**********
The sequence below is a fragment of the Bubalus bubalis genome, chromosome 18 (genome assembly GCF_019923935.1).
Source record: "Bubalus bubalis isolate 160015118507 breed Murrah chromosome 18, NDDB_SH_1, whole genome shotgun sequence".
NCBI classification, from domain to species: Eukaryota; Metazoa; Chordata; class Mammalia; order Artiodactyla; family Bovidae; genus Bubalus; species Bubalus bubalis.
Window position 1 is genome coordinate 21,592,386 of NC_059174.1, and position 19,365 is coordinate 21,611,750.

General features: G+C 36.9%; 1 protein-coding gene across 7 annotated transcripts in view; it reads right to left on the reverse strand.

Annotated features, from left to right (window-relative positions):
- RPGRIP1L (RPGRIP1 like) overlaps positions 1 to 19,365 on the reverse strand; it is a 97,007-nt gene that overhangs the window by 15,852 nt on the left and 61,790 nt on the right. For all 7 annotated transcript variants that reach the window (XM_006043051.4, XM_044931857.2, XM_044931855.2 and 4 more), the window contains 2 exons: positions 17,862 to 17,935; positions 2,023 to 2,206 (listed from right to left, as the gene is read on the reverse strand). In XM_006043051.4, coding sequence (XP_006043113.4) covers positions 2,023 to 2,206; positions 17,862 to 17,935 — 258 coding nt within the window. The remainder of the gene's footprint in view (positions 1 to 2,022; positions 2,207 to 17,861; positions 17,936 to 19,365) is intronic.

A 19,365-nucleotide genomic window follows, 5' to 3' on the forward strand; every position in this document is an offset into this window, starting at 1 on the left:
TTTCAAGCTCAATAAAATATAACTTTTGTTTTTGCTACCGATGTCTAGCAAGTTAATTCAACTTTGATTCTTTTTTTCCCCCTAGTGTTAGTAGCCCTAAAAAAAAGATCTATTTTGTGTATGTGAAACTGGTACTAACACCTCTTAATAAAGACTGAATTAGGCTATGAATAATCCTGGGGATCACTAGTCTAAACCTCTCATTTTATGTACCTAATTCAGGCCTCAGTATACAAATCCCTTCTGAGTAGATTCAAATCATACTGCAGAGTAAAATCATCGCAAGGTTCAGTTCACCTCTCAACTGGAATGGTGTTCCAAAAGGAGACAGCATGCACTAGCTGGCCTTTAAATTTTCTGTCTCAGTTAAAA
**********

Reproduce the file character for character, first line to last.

The sequence below is a fragment of the Bubalus bubalis genome, chromosome 18 (genome assembly GCF_019923935.1).
Source record: "Bubalus bubalis isolate 160015118507 breed Murrah chromosome 18, NDDB_SH_1, whole genome shotgun sequence".
NCBI classification, from domain to species: Eukaryota; Metazoa; Chordata; class Mammalia; order Artiodactyla; family Bovidae; genus Bubalus; species Bubalus bubalis.
Window position 1 is genome coordinate 21,592,386 of NC_059174.1, and position 19,365 is coordinate 21,611,750.

General features: G+C 36.9%; 1 protein-coding gene across 7 annotated transcripts in view; it reads right to left on the reverse strand.

Annotated features, from left to right (window-relative positions):
- RPGRIP1L (RPGRIP1 like) overlaps positions 1 to 19,365 on the reverse strand; it is a 97,007-nt gene that overhangs the window by 15,852 nt on the left and 61,790 nt on the right. For all 7 annotated transcript variants that reach the window (XM_006043051.4, XM_044931857.2, XM_044931855.2 and 4 more), the window contains 2 exons: positions 17,862 to 17,935; positions 2,023 to 2,206 (listed from right to left, as the gene is read on the reverse strand). In XM_006043051.4, coding sequence (XP_006043113.4) covers positions 2,023 to 2,206; positions 17,862 to 17,935 — 258 coding nt within the window. The remainder of the gene's footprint in view (positions 1 to 2,022; positions 2,207 to 17,861; positions 17,936 to 19,365) is intronic.

A 19,365-nucleotide genomic window follows, 5' to 3' on the forward strand; every position in this document is an offset into this window, starting at 1 on the left:
TTTCAAGCTCAATAAAATATAACTTTTGTTTTTGCTACCGATGTCTAGCAAGTTAATTCAACTTTGATTCTTTTTTTCCCCCTAGTGTTAGTAGCCCTAAAAAAAAGATCTATTTTGTGTATGTGAAACTGGTACTAACACCTCTTAATAAAGACTGAATTAGGCTATGAATAATCCTGGGGATCACTAGTCTAAACCTCTCATTTTATGTACCTAATTCAGGCCTCAGTATACAAATCCCTTCTGAGTAGATTCAAATCATACTGCAGAGTAAAATCATCGCAAGGTTCAGTTCACCTCTCAACTGGAATGGTGTTCCAAAAGGAGACAGCATGCACTAGCTGGCCTTTAAATTTTCTGTCTCAGTTAAAA